Sketches by an inmate at the notorious Guantanamo Bay prison have been released for the first time, detailing what the state-approved CIA’s interrogation programme looked like.
The pictures, first revealed by The New York Times, were drawn by a prisoner known as Abu Zubaydah, and consist of self-portraits of the interrogation techniques he said he was subjected to when he was kept in secret CIA prisons in Thailand in 2002.
Warning: Sketches below show waterboarding, sleep deprivation and confinement in boxes that some may find disturbing
Zubaydah was captured in Pakistan in the aftermath of the 9/11 terror attacks, and was accused at the time of being a high-ranking member of al Qaeda.
He was moved between several secret CIA secret sites across the world, and subjected to interrogation techniques that had been approved by the administration of former US president George W Bush in the aftermath of the attacks.
His lawyer, as well as former US officials and various humanitarian organisations say these techniques amount to torture.
Zubaydah is now held in Guantanamo Bay alongside what is thought to be around 40 other prisoners.
More from US
Donald Trump: Process of impeachment has moved to next stage, Pelosi says
Cyber criminal charged with stealing £76m while working for Russian intelligence
Pearl Harbor: US navy sailor kills himself after shooting three on Hawaii base
Pablo Escobar’s brother launches ‘unbreakable’ gold smartphone – and vows to sue Apple
Jason Momoa sorry for shaming Chris Pratt over single-use plastic bottle
E-cigarettes leave woman with rare lung disease normally seen in metal workers
He was one of the first known people to be subjected to waterboarding by the CIA – something he sketched out in incredible detail.
The sketch shows him strapped naked to board with a rag over his head as water is poured over him – which supposedly simulates the experience of drowning.
Zubaydah’s sketch also shows that the section of the board where his head was could be tilted back.
In a now-declassified account in 2008, he revealed he was waterboarded 83 times.
The sketches were drawn for a report by his lawyer, Mark P Denbeaux, called How America Tortures, which analyses the CIA’s interrogation techniques.
Another image shows Zubaydah placed in a stress position whereby he has been chained to a railing above his head, meaning he had to spend hours on his tip-toes.
Pictures also depict him being “short-shackled” where he was left in a foetal position, naked, with a hood on his head, while chained to a low down cell bar.
Images also showed the prisoner being placed in sleep deprivation positions – showing him laid flat on the ground both on his front and back, and shackled at the ankles and the wrists.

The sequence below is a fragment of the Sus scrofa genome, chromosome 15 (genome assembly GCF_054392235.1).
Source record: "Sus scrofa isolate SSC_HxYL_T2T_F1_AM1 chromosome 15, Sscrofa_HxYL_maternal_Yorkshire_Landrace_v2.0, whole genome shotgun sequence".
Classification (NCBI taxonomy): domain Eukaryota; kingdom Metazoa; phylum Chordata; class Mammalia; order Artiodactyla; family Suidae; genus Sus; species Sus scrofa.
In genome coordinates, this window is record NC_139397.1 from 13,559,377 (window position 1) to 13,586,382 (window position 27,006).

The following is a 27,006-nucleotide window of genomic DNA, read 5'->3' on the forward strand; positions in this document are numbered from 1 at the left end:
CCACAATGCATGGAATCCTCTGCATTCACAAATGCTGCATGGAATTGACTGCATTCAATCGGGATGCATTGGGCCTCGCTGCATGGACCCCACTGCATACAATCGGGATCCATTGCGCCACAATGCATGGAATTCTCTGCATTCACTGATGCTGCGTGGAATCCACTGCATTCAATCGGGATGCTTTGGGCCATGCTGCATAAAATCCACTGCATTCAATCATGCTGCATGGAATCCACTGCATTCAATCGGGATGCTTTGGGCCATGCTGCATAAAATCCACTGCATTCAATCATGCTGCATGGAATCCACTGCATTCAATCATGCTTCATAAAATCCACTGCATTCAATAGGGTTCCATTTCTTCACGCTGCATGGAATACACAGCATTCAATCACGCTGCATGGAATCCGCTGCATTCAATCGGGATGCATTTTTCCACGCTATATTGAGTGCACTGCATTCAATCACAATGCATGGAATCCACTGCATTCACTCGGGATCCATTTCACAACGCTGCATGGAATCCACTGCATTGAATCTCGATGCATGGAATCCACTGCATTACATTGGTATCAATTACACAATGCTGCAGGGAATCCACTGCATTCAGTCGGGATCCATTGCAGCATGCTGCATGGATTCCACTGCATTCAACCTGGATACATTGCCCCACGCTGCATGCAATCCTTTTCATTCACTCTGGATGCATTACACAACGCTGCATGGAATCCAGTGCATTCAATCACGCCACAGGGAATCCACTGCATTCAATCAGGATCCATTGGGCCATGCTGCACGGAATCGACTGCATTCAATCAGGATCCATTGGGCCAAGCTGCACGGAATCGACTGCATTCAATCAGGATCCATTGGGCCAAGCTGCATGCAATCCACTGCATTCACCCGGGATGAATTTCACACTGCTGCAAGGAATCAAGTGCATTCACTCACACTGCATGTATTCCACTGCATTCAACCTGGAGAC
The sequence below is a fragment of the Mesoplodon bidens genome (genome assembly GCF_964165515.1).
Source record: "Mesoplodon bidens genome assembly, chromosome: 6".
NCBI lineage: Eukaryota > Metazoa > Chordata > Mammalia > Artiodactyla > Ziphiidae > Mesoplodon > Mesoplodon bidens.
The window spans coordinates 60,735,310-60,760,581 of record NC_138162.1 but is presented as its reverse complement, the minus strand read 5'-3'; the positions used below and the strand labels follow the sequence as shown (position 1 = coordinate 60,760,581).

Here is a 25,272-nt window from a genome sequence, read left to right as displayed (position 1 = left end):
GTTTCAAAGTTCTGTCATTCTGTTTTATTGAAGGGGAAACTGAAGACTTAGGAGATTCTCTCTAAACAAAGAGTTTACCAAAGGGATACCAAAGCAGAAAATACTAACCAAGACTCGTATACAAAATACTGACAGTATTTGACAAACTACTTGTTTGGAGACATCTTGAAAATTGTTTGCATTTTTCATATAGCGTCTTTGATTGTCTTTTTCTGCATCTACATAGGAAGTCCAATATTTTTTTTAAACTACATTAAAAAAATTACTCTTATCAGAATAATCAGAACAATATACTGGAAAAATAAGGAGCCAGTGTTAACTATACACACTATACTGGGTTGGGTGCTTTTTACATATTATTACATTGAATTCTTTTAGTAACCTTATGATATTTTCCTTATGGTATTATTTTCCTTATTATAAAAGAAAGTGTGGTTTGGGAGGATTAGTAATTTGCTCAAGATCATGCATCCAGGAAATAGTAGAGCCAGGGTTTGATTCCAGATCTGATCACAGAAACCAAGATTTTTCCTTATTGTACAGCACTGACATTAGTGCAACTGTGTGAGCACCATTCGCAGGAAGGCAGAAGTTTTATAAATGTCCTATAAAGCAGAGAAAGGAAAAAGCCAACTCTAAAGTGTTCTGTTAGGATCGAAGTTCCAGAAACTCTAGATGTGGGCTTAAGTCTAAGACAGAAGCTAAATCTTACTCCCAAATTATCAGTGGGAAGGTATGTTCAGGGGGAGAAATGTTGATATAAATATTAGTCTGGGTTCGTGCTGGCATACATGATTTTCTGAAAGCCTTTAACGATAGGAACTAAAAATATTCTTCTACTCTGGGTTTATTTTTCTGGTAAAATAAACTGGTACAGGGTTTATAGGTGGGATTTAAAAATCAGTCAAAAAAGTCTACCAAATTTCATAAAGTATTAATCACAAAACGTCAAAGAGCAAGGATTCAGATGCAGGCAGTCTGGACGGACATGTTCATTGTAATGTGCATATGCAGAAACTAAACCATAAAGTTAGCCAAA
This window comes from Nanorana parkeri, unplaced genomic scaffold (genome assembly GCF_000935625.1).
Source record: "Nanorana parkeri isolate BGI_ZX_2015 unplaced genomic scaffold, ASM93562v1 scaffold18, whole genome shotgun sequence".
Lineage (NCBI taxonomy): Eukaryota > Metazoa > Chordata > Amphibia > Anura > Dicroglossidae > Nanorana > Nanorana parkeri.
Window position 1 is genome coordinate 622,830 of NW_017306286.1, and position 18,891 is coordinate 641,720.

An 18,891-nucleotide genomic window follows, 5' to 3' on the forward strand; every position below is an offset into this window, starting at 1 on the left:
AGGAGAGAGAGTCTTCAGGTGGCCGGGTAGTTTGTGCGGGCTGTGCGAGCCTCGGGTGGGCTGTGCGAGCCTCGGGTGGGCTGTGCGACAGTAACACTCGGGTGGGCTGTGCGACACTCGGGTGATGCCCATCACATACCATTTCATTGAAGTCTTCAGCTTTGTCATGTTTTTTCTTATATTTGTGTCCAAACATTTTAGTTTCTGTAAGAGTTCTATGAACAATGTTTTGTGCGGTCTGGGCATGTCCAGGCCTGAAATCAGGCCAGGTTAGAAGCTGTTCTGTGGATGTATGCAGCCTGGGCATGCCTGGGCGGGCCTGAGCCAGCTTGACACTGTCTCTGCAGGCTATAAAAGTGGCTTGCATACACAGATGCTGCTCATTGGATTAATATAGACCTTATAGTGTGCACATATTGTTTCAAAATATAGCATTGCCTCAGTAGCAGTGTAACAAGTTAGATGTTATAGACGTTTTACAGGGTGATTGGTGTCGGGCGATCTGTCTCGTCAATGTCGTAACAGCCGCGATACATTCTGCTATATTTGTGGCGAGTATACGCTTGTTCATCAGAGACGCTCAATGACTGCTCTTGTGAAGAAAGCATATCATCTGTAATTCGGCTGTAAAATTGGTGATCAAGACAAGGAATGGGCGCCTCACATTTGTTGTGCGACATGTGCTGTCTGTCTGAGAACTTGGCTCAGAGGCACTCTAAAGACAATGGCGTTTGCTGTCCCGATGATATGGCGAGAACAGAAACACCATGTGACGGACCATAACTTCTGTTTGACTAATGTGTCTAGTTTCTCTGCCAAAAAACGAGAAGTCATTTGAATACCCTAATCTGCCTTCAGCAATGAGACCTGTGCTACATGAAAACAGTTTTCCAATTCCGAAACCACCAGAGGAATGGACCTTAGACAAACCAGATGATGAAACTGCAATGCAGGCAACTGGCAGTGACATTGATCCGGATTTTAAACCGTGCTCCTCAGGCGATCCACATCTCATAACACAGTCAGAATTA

The CIA defends sleep deprivation techniques, claiming it focuses the mind on to what is happening now, rather than “ideological goals”.
Zubaydah also drew himself in confinement, in both small and large boxes, which limited movement, caused him pain and plunged him into solitary darkness.
In the “large” box, with only enough room to sit, he depicts himself as nude, with his arms and legs shackled, sat on a bucket – which he says is a toilet.
The small box had only enough room for Zubaydah to curl up on the floor in the foetal position according to his drawing.
In his 2008 account he said that it induced “very strong pain” that made him scream.
Only one of the images had to be redacted – that of him being pushed against a wall.
He had drawn a picture of the person interrogating him – who appears to be pushing Zubaydah’s head against a wall while holding his neck in a towel – which he said sometimes left him temporarily blind.
Zubaydah said he repeatedly fell due to the pain inflicted on him.
The techniques outlined by Zubaydah had been approved by the Bush administration as America was on the hunt for al Qaeda members after the September 11 attacks. The CIA has described them as enhanced interrogation, but the Obama administration in 2009 called it torture and repudiated the techniques.
A Commons report in 2018 said that MI6 had “direct awareness of extreme mistreatment and possibly torture” of Zubaydah.
According to The New York Times, he was a jihadist but had no prior knowledge of 9/11 and was not a member of al Qaeda.